I recently worked on a voxel model rendering project and had to worry about extracting maximum performance since my program was completely vertex limited.
Does storing index buffers in a VBO as opposed to directly to passing the array to glDrawRangeElements really improve performance? I heard someone who said that he profiled Doom III’s use of OpenGL and found no index buffer VBOs were used. Given the performance abuses of OpenGL that games use, I suppose there’s a reason.
Does anybody have a reference material on demand geometry caching. I implemented a quick and dirty system which caches iso surface meshes in VBOs, which almost doubled the frame rate. I know that dynamic geometry shouldn’t be cached, but I’m not sure if traditional caching methods (i.e. LRU replacement) apply to caching geometry.
Appreciate your input.
- It certainly depends on what you are doing. But in a game like Doom you usually have two cases:
a) You dynamically create indices to do one pass on them (ie. for one lightsource, or so). Usually you don’t do more passes, or at least not many passes, so storing the indices in a VBO doesn’t improve anything.
b) You render a complete VBO (ie. a creature), because if the thing is visible it is most certainly completely visible so doing more work to reduce the vertex-count is a waste of CPU cycles.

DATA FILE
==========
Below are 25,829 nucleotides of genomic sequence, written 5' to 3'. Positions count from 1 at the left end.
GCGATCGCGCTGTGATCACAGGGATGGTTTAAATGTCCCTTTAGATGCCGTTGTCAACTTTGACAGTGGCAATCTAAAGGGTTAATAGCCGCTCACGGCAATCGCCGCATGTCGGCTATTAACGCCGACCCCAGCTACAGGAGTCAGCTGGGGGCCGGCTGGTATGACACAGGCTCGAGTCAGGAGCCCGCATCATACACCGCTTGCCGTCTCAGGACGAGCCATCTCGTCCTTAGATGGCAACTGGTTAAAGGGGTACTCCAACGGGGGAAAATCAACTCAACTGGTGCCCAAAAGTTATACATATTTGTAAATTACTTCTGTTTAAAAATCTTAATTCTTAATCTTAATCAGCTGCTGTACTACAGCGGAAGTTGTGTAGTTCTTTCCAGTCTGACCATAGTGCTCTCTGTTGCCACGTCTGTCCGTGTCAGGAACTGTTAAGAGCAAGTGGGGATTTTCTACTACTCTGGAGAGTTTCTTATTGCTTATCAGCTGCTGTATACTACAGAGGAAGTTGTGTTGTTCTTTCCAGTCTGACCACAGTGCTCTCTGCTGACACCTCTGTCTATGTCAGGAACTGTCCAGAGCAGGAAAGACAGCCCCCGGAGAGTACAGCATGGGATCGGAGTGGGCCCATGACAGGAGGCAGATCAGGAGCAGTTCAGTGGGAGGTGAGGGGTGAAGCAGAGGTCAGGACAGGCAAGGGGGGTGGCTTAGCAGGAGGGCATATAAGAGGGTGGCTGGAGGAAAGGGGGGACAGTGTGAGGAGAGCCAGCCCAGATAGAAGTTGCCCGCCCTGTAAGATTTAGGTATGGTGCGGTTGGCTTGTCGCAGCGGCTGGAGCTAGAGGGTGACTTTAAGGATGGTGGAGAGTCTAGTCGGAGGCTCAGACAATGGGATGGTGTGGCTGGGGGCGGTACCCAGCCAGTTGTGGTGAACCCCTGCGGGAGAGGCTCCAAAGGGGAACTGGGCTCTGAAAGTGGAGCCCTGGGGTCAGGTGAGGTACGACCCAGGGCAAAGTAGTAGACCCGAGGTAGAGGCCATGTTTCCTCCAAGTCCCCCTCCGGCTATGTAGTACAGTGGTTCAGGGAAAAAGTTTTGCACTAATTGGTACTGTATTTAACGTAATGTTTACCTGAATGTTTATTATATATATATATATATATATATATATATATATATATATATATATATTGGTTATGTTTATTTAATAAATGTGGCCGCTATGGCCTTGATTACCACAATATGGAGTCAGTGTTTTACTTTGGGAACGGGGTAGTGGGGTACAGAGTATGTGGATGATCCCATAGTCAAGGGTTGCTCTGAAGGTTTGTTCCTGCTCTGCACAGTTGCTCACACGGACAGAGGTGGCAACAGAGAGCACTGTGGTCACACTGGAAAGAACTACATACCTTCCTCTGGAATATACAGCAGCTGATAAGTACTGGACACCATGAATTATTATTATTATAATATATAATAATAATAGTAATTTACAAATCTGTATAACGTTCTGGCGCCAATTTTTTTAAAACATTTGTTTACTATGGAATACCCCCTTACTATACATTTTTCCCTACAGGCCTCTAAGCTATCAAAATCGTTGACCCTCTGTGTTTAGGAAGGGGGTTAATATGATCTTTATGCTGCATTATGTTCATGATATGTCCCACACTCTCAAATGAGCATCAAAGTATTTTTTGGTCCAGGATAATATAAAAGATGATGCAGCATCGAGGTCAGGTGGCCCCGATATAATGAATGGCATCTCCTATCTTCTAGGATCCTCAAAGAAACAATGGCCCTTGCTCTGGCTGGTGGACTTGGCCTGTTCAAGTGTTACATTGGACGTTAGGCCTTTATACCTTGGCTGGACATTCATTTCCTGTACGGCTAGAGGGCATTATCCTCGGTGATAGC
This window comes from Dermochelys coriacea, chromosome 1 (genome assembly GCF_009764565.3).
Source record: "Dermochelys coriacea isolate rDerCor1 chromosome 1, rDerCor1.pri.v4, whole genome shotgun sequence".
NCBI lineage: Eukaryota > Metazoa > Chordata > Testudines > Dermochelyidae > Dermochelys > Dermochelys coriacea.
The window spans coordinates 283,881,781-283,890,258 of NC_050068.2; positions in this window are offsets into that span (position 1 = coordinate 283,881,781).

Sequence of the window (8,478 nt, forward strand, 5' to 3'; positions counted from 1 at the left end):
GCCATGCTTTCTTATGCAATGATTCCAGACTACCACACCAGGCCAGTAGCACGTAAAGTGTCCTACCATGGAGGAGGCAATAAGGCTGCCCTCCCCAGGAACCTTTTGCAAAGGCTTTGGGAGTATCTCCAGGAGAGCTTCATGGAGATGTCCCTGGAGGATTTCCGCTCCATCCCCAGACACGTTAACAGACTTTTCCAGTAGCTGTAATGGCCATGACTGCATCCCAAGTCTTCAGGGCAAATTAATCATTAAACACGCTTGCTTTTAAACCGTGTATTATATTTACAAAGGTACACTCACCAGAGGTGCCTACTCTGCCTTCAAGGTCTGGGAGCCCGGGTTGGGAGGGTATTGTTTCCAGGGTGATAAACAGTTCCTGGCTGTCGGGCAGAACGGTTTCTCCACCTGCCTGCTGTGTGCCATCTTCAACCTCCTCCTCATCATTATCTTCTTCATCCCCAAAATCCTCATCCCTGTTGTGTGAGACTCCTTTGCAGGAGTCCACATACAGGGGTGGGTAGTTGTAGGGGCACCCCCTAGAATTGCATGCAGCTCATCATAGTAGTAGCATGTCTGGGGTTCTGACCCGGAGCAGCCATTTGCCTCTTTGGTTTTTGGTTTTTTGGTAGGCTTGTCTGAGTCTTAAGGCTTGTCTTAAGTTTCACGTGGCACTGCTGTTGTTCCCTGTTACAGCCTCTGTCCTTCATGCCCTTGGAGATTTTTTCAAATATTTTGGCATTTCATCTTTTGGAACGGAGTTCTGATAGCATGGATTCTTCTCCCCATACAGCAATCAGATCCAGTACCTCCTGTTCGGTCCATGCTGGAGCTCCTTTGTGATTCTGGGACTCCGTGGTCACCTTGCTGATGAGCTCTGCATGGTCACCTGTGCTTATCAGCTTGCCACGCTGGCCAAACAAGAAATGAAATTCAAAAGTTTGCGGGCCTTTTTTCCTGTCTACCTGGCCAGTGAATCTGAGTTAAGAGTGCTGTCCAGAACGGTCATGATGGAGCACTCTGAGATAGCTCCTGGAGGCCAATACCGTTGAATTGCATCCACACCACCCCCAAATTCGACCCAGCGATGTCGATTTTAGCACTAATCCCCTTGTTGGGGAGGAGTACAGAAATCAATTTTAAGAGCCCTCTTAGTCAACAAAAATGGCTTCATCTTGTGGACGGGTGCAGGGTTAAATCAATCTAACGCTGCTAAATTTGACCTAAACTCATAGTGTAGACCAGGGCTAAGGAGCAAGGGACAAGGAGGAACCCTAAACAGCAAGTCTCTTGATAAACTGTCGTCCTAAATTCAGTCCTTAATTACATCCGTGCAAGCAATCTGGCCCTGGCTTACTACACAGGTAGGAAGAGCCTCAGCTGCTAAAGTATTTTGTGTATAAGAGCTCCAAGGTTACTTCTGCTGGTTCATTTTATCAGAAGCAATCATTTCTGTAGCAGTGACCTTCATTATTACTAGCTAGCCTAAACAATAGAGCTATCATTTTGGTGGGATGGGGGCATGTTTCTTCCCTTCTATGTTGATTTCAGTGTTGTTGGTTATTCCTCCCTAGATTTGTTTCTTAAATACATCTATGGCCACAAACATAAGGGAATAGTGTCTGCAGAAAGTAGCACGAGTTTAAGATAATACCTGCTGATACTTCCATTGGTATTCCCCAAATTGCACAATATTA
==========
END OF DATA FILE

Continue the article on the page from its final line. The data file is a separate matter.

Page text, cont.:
In this case you don’t create any indices but simply render the complete VBO.
So, i assume most games that use OpenGL (ehm, the Doom engine and MANY MANY more …) don’t make use of this feature. However, there are might be cases where it is useful.
- Again it depends. Caching dynamic geometry makes sense, especially, if it is a big amount, ie. for huge particle systems, because then the caching is faster than immediate rendering and from then on the rest can be done in parallel on the GPU. I got very good results from uploading big particle systems compared to immediately rendering them.
I don’t know how you understand “dynamically create indices” but, well, what i mean is, that you have a cache for say 10000 indices and then you check what geometry is visible and for every face (or batch of faces, depending on how you organize your data) you put all the indices into the cache. When the cache is full or you need to change a state (texture change or a different shader …) you “flush” the cache (glDrawRangeElements) and do the same for the next batch.
Of course you don’t really “create” the indices, because the data is uploaded already and therefore the indices for the vertices are already fixed, but you store the indices in the cache.
If you really want to decrease your vertex count, you need to do something like this, i don’t see a better way.
Sorry I just misunderstood you, I was believing that you calculate all the indices for a geometry that doesn’t have indicies (which is frequent with the models I work with).
Yes it can help, but you need to mesh for the cache size to get best results. Nvidia’s mesher does this, back in G-Force era days the cache size was something like 12 vertices. There was also a siggraph paper published on this about 4 years ago.
If you just index and strip with no attempt to reuse recently transformed verts then you probably won’t see a win and may take a hit.
I don’t know how big the vertex cache is these days.